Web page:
If we look at the mental map of the parallel Pristina of those years, we see the entire city as a university campus, with residential areas in which the separation between the public and the private had been suspended, or in other words the city as a campus was the space in which “the city was destroyed and the citizen was reduced to a barren life” (Dehaene & De Cauter, 2008). While in the ‘90s we turned to the private to create free public spaces within these private spaces as a product of a political crisis, today’s privatization drive in Kosovo is swallowing everything that is public, which seems to be the product of a current political crisis. Yes, because today’s HETEROTOPIA is everywhere.

Space is a controversial political field, as Lefebvre points out, and “the absolute revolution is our self-image and our mirage – as seen through the mirror of absolute (political) space.” And yet, we continually sought our outer space through protests and continuous demonstration over the years. We were protesting with bread, keys, white paper sheets, candles, by turning off the lights in all Albanian houses and protesting with anything we could think of just to articulate our demand for free space.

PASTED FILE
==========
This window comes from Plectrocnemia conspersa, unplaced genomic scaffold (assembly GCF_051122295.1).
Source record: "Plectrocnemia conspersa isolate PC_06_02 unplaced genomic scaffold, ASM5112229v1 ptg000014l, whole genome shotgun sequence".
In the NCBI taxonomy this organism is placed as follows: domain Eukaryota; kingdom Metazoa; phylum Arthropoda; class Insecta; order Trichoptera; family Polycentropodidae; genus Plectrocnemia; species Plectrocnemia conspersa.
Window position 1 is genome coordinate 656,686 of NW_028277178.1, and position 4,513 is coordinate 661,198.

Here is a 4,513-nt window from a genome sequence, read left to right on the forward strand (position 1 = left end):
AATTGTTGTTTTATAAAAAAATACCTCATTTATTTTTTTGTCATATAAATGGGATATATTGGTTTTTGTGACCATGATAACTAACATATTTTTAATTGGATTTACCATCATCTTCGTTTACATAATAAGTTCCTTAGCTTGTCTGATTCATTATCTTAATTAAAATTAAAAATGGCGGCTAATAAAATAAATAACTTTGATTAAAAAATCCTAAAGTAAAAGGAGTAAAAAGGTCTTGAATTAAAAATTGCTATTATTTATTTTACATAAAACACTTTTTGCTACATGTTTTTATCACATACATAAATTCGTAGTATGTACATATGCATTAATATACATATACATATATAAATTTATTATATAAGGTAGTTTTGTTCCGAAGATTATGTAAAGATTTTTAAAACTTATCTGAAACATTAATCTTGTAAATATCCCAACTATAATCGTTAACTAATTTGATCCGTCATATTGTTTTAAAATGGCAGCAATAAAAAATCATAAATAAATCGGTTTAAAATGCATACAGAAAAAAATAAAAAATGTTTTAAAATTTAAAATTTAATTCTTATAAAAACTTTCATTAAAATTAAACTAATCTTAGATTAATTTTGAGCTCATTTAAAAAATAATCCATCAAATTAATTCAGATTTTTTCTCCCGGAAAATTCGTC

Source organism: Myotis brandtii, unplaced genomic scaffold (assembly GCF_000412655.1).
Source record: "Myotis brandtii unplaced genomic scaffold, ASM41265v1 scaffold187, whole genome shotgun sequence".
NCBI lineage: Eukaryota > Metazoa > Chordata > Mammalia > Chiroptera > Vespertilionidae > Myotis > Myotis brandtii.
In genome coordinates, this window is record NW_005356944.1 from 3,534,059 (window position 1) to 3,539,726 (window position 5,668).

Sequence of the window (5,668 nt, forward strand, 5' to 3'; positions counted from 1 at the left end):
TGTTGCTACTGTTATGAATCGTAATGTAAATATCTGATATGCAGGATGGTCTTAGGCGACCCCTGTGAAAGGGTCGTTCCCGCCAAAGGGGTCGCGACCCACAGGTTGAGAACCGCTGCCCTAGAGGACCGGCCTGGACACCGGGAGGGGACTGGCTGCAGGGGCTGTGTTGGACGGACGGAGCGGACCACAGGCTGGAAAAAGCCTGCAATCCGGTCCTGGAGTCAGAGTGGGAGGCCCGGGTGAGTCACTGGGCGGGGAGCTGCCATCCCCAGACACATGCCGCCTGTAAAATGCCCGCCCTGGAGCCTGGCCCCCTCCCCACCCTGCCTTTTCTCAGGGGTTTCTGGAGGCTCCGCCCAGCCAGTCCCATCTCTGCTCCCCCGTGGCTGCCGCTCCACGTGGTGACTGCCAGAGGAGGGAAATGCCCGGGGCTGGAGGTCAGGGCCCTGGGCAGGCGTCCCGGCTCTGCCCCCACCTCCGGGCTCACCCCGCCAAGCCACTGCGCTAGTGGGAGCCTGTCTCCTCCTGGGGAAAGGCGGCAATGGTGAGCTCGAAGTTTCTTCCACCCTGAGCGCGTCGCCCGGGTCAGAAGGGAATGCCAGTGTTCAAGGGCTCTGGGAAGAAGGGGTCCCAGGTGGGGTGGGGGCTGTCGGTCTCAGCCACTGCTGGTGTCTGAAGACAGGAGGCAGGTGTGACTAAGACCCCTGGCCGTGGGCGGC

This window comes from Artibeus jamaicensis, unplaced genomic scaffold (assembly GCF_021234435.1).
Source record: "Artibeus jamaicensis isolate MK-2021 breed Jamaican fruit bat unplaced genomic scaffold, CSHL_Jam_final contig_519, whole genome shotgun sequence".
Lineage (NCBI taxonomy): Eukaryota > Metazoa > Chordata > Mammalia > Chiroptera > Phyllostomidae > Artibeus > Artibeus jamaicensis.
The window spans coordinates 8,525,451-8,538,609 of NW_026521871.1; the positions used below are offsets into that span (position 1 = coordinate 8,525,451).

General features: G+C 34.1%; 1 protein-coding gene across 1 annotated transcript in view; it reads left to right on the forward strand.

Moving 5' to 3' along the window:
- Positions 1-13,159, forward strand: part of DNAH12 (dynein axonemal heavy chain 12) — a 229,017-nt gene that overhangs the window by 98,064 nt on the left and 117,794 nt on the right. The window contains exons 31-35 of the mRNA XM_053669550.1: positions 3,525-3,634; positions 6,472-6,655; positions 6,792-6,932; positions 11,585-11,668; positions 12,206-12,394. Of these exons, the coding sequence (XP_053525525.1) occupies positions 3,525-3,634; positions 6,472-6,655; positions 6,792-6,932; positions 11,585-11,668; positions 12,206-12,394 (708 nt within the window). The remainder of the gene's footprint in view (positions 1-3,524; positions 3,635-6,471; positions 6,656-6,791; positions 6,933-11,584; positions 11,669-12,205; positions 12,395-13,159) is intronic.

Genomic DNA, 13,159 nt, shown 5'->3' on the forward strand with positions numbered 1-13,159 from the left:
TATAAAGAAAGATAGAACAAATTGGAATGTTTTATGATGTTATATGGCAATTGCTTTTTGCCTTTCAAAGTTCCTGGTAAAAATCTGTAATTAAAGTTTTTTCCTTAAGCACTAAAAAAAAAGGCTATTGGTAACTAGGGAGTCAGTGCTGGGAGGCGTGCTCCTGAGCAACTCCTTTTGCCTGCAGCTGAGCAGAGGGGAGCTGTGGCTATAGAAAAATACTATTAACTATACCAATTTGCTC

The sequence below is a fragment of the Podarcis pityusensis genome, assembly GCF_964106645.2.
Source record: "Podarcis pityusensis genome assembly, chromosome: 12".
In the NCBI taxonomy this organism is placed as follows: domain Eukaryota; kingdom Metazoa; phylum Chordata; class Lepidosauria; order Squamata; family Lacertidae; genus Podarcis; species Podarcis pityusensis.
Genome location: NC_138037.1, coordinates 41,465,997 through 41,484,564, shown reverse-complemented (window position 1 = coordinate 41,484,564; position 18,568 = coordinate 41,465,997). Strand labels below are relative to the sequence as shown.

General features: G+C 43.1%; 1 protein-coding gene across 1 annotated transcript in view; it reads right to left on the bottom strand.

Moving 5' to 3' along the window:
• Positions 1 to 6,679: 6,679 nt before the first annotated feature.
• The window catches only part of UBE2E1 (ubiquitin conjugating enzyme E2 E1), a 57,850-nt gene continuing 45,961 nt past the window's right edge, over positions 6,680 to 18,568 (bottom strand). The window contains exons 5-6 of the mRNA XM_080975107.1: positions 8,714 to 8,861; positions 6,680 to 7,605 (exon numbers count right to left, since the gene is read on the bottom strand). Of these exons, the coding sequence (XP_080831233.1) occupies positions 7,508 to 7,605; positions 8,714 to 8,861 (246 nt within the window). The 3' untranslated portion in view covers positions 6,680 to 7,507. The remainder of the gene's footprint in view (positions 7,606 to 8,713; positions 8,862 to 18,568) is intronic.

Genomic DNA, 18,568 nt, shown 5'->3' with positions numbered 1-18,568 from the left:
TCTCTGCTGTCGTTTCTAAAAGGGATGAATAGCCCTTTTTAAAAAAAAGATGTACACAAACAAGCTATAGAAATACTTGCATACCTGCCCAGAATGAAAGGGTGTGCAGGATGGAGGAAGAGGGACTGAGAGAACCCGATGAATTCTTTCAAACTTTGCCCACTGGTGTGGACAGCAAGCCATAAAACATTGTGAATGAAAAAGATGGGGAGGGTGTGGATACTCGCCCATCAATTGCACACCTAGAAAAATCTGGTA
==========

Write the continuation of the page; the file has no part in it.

And today, our Pavilion in Venice brings a mirror box to emphasize the imaginary freedom as an illusory and psychological effect, but at the same time the mirror as an icy barrier to confront itself “within an imaginary orb that is still real”, because this according to Lefebvre “creates a self-representation, an externally experienced inner self-representation”. Lefebvre discusses the dual space of the mirror: it is “imaginary with regards to origin and division, but also concrete and practical with regard to coexistence and differentiation.” This was because the EXTERIOR had been inserted into the INSIDE, extending the interior space and turning it into a dual space, but also the city itself, because Prishtina at that time was a different city for both ethnicities.